About African Academy of Sciences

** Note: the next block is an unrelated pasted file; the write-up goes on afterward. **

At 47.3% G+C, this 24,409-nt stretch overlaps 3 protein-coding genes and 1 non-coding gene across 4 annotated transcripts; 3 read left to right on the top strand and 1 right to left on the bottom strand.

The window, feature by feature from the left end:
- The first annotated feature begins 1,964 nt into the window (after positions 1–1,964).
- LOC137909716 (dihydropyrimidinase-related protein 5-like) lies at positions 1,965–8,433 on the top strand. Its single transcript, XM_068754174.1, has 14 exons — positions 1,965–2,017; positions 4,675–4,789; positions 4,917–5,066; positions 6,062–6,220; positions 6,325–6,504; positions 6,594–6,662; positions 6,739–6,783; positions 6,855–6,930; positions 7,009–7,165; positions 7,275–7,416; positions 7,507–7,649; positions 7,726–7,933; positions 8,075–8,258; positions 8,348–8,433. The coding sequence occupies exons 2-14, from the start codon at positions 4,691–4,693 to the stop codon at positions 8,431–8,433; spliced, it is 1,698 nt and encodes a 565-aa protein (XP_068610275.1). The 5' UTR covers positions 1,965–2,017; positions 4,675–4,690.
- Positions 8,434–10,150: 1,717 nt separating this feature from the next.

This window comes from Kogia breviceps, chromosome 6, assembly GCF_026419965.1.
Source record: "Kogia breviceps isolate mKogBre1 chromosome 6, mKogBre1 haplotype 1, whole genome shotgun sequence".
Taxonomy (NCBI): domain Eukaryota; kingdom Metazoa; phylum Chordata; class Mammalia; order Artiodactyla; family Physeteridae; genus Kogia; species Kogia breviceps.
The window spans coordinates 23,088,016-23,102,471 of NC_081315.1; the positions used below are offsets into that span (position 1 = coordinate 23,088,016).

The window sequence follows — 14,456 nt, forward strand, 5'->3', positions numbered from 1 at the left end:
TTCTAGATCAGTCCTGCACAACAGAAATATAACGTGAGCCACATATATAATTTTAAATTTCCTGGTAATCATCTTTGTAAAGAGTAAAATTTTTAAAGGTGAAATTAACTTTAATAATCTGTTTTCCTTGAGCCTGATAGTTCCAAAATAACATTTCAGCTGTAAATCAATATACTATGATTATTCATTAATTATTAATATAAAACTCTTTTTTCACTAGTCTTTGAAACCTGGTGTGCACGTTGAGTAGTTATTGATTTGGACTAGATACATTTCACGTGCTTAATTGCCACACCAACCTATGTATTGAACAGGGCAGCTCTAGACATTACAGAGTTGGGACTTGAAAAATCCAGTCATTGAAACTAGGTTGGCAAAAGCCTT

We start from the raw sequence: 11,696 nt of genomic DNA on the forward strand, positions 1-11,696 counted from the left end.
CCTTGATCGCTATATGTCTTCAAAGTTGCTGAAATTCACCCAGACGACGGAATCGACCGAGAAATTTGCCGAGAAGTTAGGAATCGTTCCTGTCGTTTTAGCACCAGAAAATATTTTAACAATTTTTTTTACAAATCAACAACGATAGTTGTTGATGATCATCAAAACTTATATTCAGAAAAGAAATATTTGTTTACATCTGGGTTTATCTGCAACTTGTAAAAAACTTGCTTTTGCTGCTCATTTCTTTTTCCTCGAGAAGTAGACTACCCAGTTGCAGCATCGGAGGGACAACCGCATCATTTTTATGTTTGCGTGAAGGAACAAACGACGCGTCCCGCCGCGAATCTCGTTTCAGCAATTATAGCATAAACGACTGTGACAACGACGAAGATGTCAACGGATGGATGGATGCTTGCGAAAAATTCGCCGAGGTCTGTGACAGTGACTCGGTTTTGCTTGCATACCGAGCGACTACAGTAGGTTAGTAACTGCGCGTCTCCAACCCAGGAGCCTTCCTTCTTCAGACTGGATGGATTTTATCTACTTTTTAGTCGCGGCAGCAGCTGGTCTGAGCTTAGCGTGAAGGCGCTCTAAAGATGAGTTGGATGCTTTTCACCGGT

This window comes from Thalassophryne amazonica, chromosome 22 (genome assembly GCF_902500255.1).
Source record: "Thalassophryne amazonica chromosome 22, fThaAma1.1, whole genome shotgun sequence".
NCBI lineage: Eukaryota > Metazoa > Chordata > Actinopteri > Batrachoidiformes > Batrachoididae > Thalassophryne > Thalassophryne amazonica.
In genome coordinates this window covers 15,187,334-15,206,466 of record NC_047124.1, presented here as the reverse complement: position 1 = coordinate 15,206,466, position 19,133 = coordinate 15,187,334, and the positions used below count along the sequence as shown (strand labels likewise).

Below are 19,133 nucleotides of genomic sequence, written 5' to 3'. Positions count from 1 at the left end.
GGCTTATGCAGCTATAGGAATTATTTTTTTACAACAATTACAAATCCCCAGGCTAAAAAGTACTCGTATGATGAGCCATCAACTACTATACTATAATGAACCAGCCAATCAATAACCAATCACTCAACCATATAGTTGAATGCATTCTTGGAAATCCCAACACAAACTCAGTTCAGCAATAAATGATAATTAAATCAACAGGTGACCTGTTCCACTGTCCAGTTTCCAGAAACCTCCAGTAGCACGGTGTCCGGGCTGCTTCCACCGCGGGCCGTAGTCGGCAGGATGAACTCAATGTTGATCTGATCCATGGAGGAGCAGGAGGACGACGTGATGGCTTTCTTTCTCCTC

African Academy of Sciences, AAS African Academy of Sciences Vision TO BE THE ENGINE FOR DRIVING SUSTAINABLE SCIENTIFIC AND TECHNOLOGICAL DEVELOPMENT IN AFRICA. Mission The AAS mission is to serve, first, as an honorific society with the primary function of honouring African science and technology achievers and, second, as a development-oriented mobiliser of the entire African science and technology community with the fundamental role of facilitating the development of scientific and technological capacity for science-led development in Africa, promoting excellence and relevance in doing so. Strategy The AAS has been repositioning itself to proactively and aggressively respond to the challenges Africa faces by developing its five-year strategy in 2013 .The Academy’s goal is to help shape Africa’s agenda for science and contribute to developing the field. The AAS elects Fellows, who are proven science, technology and innovation leaders, policy advisors and thinkers most of whom live and work throughout the continent. The Academy also gives prizes, funds research that is relevant to Africa’s challenges, and works with policymakers to develop science strategies. The AAS’ work is covered in three areas: Recognising excellence Implementing science, technology and innovation programmes Providing think-tank functions. THE AAS IS A PAN AFRICAN ORGANISATION HEADQUARTERED IN KENYA, WHICH AIMS TO DRIVE SUSTAINABLE DEVELOPMENT IN AFRICA THROUGH SCIENCE TECHNOLOGY AND INNOVATION. It has a tripartite mandate of pursuing excellence by recognising scholars and achievers; providing advisory and think tank functions for shaping the continent’s strategies and policies; and implementing key science, technology and innovation programmes. The AAS utilises its membership pool which consists of a community of scientists to engage with governments and policy makers on the continent. The membership comprises individuals who have reached the highest level of excellence in their field of expertise and have made contributions to the advancement of the field on the continent. To date AAS has recognised 330 AAS Fellows and Associate and Honorary Fellows who are proven science, technology and innovation leaders, policy advisors and thinkers most of whom live and work throughout the continent. Relevant specialist committees assess nominees and those that are recommended are subsequently voted in by AAS Fellows and finally approved by the Governing Council. The AAS is the only continental academy in Africa, enjoying the support and recognition of NEPAD and the African Union as well as several governments and major international partners. These bodies also recognise the think-tank functions of the academy and its increasing role in setting the research agenda for the future development of the continent. The AAS is implementing programmes in partnership with pan African and international organisations. In 2015, the AAS launched the Alliance for Accelerating Excellence in Science in Africa, a platform created in collaboration with the New Partnership for Africa’s (NEPAD) Agency. AESA is an agenda setting and funding platform to support the development of Africa’s research leadership and promote scientific excellence and innovation to overcome some of Africa’s developmental challenges. The current Strategic Plan of the AAS (2013-2018) identifies six STI areas of focus, namely Climate Change. Health and Wellbeing STEM (Science, Technology, Engineering and Mathematics) Water and Sanitation Food Security and Nutritional Wellbeing Sustainable Energy. THE ACADEMY WAS FOUNDED IN 1985 FOLLOWING A PROPOSAL PRESENTED BY THE RENOWNED ENTOMOLOGIST THOMAS ODHIAMBO AT THE INAUGURAL MEETING OF TWAS, THE WORLD ACADEMY OF SCIENCES, IN TRIESTE, ITALY. Odhiambo led a taskforce on the creation of the Academy, which presented its recommendations at a meeting convened on 10 December 1985. Participants at the meeting unanimously adopted the recommendations, turned the gathering into a General Assembly and drafted and adopted the Academy’s founding constitution, which has since been updated (link). The 33 participants who attended the General Assembly also became the founding fellows of the Academy. The Academy also developed and implemented four strategies between 1989 and 2005 that focused on forestry research, biotechnology, soil and water management, improved food production and policy and advocacy. In 1988 the AAS launched the journal Discovery and Innovation, which focused on all areas of science and ran until 2012. The AAS continued to grow in the ensuing years and bought its current premises in the upmarket suburb of Karen in Nairobi in 1992. THE AAS HAS BEEN SUCCESSFUL IN CONTRIBUTING TO THE DEVELOPMENT OF SCIENCE IN AFRICA. AREAS WHERE THE ACADEMY HAS MADE AN IMPACT ARE: The number of fellows has grown from 33 in 1985 to the current 300. The number of female fellows has also grown significantly since the establishment of the Academy. The AAS gave over a 100 grants for forestry research to African scientists in the 10 years that it ran the Capacity Building in Forestry Research in Africa project. It also facilitated the development of a common position for Africa, which strengthened the continent’s negotiating muscle in the International Forum on Forest. Through the African Forest Research Network the AAS trained 150 postgraduate students and gave grants that helped African institutions to buy equipment and helped to develop the careers of grantees with many presenting at conferences. The AAS’ Capacity Building in Soil and Water Management project, which ran from 1989 to 1993, trained masters students from 10 African countries and funded collaborative projects between 80 research institutions that helped improve run off farming in Eritrea, the management of irrigation in Sudan and for Zimbabwe to find ways to use wetlands in dry regions for farming. The Academy’s African Training Leadership and Advanced Skills provided research grants and internships for women, helping them to develop their careers and organised meetings that provided platforms for scientists to share their research. The AAS has also published profiles of over a 1,000 African scientists, a resource that can be used to identify potential partners and experts to help governments in evidence policymaking. African presidents and senior government officials attended the AAS’ Research and Development Forum for Science-led Development in Africa, which contributed to efforts to raise the profile of science among policymakers. The AAS hosted the World Academy of Sciences Regional Office for sub-Saharan Africa (TWAS-ROSSA) from 2003 to 2014. During this time, the programme honoured over 70 scientists through the TWAS Regional Prize, the TWAS-ROSSA Young Scientists’ Prize, the TWAS-AAS-Microsoft Award for Young Scientists, TWAS Young Affiliates and Biovision travel grant. The AAS also organised the Young Scientists Conferences every year to provide a platform for young scientists to network with their peers and senior scientists and to share their research. The Academy also supported capacity building activities of TWAS’ eight national chapters in Côte d’Ivoire, Ghana, Kenya, Madagascar, Senegal, South Africa, Uganda and Zimbabwe and facilitated collaboration between its Arab; Latin America and the Caribbean; East and Southâ��East Asia; and the Pacific and Central and South Asia regional offices.